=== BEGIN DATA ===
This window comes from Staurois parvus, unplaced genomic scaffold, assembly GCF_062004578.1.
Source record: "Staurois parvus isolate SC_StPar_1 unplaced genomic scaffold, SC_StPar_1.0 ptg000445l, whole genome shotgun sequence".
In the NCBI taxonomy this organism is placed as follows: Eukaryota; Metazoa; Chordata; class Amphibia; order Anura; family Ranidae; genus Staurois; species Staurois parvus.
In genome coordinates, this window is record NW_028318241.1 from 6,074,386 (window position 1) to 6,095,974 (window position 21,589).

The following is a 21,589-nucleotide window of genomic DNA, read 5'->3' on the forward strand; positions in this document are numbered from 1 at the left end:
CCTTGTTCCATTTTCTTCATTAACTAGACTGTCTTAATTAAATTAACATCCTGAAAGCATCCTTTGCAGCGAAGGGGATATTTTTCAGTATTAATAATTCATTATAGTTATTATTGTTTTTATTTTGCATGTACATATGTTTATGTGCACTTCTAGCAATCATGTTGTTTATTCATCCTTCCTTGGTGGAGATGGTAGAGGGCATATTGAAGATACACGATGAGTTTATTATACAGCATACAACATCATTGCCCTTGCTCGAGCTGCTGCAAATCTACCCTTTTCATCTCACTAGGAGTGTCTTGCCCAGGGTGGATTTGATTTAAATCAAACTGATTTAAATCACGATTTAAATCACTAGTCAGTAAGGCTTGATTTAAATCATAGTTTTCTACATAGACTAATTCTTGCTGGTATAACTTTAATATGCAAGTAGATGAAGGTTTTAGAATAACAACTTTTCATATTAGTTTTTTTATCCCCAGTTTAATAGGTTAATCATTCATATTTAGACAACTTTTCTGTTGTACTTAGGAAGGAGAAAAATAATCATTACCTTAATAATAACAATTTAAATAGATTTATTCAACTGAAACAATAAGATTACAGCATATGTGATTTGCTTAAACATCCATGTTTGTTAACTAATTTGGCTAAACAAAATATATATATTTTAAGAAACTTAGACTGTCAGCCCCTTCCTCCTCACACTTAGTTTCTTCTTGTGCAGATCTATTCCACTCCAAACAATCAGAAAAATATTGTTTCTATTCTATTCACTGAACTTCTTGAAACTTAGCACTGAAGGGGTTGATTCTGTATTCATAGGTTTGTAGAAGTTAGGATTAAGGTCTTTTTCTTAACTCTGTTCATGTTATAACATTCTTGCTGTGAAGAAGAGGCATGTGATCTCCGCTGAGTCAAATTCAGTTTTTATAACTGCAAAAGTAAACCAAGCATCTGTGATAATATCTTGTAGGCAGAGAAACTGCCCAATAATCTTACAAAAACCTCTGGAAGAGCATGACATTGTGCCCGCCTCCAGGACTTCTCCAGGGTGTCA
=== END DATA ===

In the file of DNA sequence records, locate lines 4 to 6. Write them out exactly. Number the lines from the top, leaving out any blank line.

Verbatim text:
In genome coordinates, this window is record NW_028318241.1 from 6,074,386 (window position 1) to 6,095,974 (window position 21,589).

The following is a 21,589-nucleotide window of genomic DNA, read 5'->3' on the forward strand; positions in this document are numbered from 1 at the left end:
CCTTGTTCCATTTTCTTCATTAACTAGACTGTCTTAATTAAATTAACATCCTGAAAGCATCCTTTGCAGCGAAGGGGATATTTTTCAGTATTAATAATTCATTATAGTTATTATTGTTTTTATTTTGCATGTACATATGTTTATGTGCACTTCTAGCAATCATGTTGTTTATTCATCCTTCCTTGGTGGAGATGGTAGAGGGCATATTGAAGATACACGATGAGTTTATTATACAGCATACAACATCATTGCCCTTGCTCGAGCTGCTGCAAATCTACCCTTTTCATCTCACTAGGAGTGTCTTGCCCAGGGTGGATTTGATTTAAATCAAACTGATTTAAATCACGATTTAAATCACTAGTCAGTAAGGCTTGATTTAAATCATAGTTTTCTACATAGACTAATTCTTGCTGGTATAACTTTAATATGCAAGTAGATGAAGGTTTTAGAATAACAACTTTTCATATTAGTTTTTTTATCCCCAGTTTAATAGGTTAATCATTCATATTTAGACAACTTTTCTGTTGTACTTAGGAAGGAGAAAAATAATCATTACCTTAATAATAACAATTTAAATAGATTTATTCAACTGAAACAATAAGATTACAGCATATGTGATTTGCTTAAACATCCATGTTTGTTAACTAATTTGGCTAAACAAAATATATATATTTTAAGAAACTTAGACTGTCAGCCCCTTCCTCCTCACACTTAGTTTCTTCTTGTGCAGATCTATTCCACTCCAAACAATCAGAAAAATATTGTTTCTATTCTATTCACTGAACTTCTTGAAACTTAGCACTGAAGGGGTTGATTCTGTATTCATAGGTTTGTAGAAGTTAGGATTAAGGTCTTTTTCTTAACTCTGTTCATGTTATAACATTCTTGCTGTGAAGAAGAGGCATGTGATCTCCGCTGAGTCAAATTCAGTTTTTATAACTGCAAAAGTAAACCAAGCATCTGTGATAATATCTTGTAGGCAGAGAAACTGCCCAATAATCTTACAAAAACCTCTGGAAGAGCATGACATTGTGCCCGCCTCCAGGACTTCTCCAGGGTGTCA